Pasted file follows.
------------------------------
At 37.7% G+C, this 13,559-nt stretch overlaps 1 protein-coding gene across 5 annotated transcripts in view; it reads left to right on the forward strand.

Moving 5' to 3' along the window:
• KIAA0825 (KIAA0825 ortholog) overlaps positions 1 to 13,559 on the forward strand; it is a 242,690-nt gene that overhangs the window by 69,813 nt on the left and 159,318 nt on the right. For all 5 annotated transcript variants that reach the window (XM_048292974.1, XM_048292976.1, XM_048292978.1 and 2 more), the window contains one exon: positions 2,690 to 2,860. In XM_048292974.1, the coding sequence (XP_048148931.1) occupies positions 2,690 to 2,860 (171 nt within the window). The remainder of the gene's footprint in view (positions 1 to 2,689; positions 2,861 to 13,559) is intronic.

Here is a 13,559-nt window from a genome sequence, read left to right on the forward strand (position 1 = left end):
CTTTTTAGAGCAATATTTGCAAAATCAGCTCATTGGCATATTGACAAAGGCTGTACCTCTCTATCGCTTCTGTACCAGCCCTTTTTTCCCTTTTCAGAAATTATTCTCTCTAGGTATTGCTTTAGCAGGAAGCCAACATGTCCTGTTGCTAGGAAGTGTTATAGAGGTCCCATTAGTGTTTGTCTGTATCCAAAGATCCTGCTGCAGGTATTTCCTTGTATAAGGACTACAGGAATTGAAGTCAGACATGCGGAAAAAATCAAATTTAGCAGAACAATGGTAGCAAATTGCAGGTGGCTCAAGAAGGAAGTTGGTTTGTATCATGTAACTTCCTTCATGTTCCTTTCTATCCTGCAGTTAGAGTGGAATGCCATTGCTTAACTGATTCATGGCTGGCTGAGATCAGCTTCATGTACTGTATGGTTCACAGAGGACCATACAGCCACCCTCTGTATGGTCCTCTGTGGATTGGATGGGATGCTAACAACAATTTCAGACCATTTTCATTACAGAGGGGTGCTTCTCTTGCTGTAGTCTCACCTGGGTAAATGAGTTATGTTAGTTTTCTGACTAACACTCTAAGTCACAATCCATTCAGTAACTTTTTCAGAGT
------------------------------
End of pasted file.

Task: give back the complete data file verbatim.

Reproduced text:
At 37.7% G+C, this 13,559-nt stretch overlaps 1 protein-coding gene across 5 annotated transcripts in view; it reads left to right on the forward strand.

Moving 5' to 3' along the window:
• KIAA0825 (KIAA0825 ortholog) overlaps positions 1 to 13,559 on the forward strand; it is a 242,690-nt gene that overhangs the window by 69,813 nt on the left and 159,318 nt on the right. For all 5 annotated transcript variants that reach the window (XM_048292974.1, XM_048292976.1, XM_048292978.1 and 2 more), the window contains one exon: positions 2,690 to 2,860. In XM_048292974.1, the coding sequence (XP_048148931.1) occupies positions 2,690 to 2,860 (171 nt within the window). The remainder of the gene's footprint in view (positions 1 to 2,689; positions 2,861 to 13,559) is intronic.

Here is a 13,559-nt window from a genome sequence, read left to right on the forward strand (position 1 = left end):
CTTTTTAGAGCAATATTTGCAAAATCAGCTCATTGGCATATTGACAAAGGCTGTACCTCTCTATCGCTTCTGTACCAGCCCTTTTTTCCCTTTTCAGAAATTATTCTCTCTAGGTATTGCTTTAGCAGGAAGCCAACATGTCCTGTTGCTAGGAAGTGTTATAGAGGTCCCATTAGTGTTTGTCTGTATCCAAAGATCCTGCTGCAGGTATTTCCTTGTATAAGGACTACAGGAATTGAAGTCAGACATGCGGAAAAAATCAAATTTAGCAGAACAATGGTAGCAAATTGCAGGTGGCTCAAGAAGGAAGTTGGTTTGTATCATGTAACTTCCTTCATGTTCCTTTCTATCCTGCAGTTAGAGTGGAATGCCATTGCTTAACTGATTCATGGCTGGCTGAGATCAGCTTCATGTACTGTATGGTTCACAGAGGACCATACAGCCACCCTCTGTATGGTCCTCTGTGGATTGGATGGGATGCTAACAACAATTTCAGACCATTTTCATTACAGAGGGGTGCTTCTCTTGCTGTAGTCTCACCTGGGTAAATGAGTTATGTTAGTTTTCTGACTAACACTCTAAGTCACAATCCATTCAGTAACTTTTTCAGAGT